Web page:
BCRs are internal rules used by companies to ensure adequate safeguards with respect to transferred personal data. Working Papers 153, 154, and 155 of the Article 29 Data Protection Working Party provides companies with guidance on what compliant BCRs should include. Some of the recommended elements include: a description on how the BCRs are made binding on different entities of the company as well as its employees, confirmation of the existence of a complaint handling procedure, a means of auditing compliance, a description of the data transfers covered as well as the privacy principles covering such transfers (i.e.: restrictions regarding onward transfers, rights of access, etc.), and an acknowledgment of a duty to cooperate with data protection authorities. These rules must pass through an approval procedure to ensure adequate compliance.
The procedure begins with designation of a leading authority from amongst the data protection authorities (DPAs). The location of the company’s European headquarters and other factors should be considered in making the selection. Once a designation is made, the company must submit a draft of its BCRs to the leading authority for comments on their adequacy. If deemed inadequate, the company must amend the BCRs according to the comments. If deemed acceptable by the leading authority, the BCRs are then circulated to any relevant DPAs. Under mutual recognition, acceptance by the leading authority is sufficient for any covered DPAs. However, the remaining DPAs (not included in mutual recognition) must also approve the BCRs. Once finalized, the company can begin requesting authorization of data transfers. The entire procedure, unfortunately, can take up to 12 months to complete.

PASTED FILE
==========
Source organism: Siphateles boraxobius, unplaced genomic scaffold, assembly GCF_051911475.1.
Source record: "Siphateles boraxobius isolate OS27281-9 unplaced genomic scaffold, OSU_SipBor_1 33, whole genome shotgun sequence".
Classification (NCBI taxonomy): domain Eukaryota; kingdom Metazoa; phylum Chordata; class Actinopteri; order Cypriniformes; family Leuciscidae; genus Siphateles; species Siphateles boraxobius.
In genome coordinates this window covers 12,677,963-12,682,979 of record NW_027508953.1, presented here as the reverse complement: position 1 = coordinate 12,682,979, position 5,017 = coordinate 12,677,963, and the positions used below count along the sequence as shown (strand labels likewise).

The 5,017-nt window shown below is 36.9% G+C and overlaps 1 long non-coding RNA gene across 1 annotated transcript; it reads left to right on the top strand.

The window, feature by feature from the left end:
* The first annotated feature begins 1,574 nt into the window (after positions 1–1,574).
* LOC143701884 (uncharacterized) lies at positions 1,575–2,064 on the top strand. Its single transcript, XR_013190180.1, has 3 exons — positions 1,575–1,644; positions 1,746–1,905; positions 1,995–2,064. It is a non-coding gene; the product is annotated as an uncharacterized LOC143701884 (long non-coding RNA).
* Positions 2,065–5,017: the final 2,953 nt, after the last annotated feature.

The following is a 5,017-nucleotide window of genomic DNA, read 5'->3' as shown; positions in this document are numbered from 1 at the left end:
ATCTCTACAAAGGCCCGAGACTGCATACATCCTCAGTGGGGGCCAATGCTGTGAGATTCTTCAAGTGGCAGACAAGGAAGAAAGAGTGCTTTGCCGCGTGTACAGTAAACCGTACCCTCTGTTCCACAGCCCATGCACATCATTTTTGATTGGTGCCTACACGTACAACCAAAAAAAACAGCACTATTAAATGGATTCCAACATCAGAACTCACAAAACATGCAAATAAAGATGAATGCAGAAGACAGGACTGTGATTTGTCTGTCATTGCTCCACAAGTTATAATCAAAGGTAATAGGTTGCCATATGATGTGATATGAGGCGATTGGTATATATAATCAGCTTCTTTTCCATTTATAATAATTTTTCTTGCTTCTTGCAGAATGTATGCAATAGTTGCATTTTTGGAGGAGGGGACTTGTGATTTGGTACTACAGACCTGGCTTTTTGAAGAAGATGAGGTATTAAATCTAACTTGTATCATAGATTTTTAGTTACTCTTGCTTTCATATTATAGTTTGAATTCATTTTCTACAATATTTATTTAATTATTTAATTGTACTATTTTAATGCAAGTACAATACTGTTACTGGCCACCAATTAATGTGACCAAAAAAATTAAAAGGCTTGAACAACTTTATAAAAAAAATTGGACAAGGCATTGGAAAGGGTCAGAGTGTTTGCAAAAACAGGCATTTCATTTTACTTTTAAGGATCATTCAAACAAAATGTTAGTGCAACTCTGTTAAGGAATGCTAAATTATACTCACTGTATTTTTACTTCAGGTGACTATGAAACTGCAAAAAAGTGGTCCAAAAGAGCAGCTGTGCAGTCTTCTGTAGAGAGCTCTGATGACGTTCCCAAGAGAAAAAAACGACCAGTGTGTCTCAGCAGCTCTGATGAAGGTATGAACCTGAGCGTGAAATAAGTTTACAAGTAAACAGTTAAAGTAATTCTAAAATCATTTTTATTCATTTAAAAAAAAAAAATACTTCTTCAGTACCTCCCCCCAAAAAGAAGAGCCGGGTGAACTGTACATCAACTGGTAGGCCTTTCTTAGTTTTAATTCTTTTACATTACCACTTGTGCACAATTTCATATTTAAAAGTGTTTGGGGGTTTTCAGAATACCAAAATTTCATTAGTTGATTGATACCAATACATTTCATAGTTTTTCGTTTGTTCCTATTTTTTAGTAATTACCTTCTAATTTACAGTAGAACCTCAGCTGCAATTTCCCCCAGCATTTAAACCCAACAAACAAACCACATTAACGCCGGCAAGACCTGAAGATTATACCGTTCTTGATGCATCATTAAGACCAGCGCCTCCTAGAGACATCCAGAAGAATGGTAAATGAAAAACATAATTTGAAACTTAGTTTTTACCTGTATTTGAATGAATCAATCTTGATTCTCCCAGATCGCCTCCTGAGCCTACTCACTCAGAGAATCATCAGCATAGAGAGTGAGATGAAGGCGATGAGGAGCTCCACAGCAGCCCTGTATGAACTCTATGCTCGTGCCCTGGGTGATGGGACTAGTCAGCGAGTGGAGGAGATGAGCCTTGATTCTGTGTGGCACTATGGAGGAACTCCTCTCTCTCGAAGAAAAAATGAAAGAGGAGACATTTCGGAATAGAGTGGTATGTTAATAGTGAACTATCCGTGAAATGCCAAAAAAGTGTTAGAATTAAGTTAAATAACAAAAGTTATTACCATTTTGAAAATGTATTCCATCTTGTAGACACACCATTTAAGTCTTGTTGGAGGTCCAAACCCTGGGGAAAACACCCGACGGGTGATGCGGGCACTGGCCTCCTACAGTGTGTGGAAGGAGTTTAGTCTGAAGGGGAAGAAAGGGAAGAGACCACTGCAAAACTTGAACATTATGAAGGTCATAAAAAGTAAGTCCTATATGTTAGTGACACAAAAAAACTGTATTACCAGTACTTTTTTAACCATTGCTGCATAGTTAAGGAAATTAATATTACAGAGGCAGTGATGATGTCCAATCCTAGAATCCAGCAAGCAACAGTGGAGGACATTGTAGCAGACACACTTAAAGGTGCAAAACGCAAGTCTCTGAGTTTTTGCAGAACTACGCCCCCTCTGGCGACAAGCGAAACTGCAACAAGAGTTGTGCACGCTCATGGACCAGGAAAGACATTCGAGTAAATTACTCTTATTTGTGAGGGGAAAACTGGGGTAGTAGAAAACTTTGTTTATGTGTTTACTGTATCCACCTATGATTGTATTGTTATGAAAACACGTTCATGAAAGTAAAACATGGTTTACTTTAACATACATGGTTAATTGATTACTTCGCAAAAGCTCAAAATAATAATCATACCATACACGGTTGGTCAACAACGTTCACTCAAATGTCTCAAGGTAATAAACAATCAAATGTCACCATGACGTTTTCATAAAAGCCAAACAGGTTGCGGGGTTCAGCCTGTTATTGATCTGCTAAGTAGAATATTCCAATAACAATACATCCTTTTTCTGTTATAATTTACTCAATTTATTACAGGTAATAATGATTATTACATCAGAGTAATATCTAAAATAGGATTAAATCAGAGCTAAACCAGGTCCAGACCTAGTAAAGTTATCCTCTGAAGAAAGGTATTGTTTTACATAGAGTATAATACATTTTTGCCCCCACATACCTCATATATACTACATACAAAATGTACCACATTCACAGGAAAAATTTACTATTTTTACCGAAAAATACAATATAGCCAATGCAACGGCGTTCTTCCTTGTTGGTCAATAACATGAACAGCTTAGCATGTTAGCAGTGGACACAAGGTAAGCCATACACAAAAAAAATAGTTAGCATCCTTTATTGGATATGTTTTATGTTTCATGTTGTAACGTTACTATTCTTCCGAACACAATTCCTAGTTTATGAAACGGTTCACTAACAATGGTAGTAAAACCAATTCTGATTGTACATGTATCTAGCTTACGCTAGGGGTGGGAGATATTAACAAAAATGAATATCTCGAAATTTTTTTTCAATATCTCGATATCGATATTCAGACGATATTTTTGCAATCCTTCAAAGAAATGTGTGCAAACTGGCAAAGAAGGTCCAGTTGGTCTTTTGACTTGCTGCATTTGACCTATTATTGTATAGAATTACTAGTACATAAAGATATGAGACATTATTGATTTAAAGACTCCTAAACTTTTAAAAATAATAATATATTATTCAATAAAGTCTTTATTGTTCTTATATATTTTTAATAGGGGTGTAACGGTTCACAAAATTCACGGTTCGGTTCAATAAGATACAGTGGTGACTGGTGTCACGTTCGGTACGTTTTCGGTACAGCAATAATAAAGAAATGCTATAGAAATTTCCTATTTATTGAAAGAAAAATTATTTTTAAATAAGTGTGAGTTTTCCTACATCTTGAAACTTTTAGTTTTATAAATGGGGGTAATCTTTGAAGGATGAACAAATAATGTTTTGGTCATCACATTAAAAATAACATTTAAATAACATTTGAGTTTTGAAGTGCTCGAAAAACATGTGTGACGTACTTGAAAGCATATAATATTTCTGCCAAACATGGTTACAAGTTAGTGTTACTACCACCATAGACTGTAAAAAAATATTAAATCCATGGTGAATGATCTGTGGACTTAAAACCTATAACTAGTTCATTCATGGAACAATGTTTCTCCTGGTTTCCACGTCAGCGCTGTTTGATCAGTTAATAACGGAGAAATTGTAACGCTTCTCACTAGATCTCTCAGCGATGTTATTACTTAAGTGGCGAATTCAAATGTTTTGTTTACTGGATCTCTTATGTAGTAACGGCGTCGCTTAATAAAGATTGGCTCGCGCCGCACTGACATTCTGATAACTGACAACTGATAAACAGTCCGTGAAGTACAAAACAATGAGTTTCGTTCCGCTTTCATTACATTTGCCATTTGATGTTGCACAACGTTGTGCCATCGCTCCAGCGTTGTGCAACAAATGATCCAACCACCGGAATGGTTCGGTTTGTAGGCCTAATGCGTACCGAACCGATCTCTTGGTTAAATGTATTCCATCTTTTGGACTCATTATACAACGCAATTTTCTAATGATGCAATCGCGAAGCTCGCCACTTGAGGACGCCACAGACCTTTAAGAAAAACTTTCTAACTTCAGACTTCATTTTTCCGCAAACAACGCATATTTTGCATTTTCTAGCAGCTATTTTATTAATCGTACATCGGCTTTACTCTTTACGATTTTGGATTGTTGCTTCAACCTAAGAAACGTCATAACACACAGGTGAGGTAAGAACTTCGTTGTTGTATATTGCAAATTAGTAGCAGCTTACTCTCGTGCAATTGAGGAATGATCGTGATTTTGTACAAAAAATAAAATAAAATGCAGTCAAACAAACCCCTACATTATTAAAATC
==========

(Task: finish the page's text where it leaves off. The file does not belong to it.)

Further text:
Model contracts/contractual clauses involve the use of standard contractual clauses. The Commission, under the authority of the Council and European Parliament, has issued three decisions providing standard contractual clauses that provide adequate safeguards. Two sets regard the transfer of data to non-EU data controllers (Decision 2001/497/EC and Decision 2004/915/EC), and the final covers data transfers to non-EU processors (Decision 2010/87/EU).
While these alternatives represent viable options for many large companies, who will likely not feel the brunt of the blow, smaller companies (SME’s) with limited resources, on the other hand, may not be so lucky. Without the vast resources of large companies, these companies may now be forced to cease the transfer of personal data to the US. This disproportionate impact could have economic repercussions in the future.
In the end, an ideal solution would be implementation of some new agreement or new safe harbor framework. This would likely need to entail stricter restrictions on U.S. government access to transferred data. While a new safe harbor framework has been in the works for some time, it is hard to say if or when it will come to fruition. While we wait for a more comprehensive solution, companies will have to stop the transfer of personal data from the EU to the US, an extremely unlikely outcome, or make use of available alternatives, such as model contractual clauses and BCRs.
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 Schrems v. Data Protection Commissioner, Case C-362/14, EU:C:2015:650, ¶¶92-93.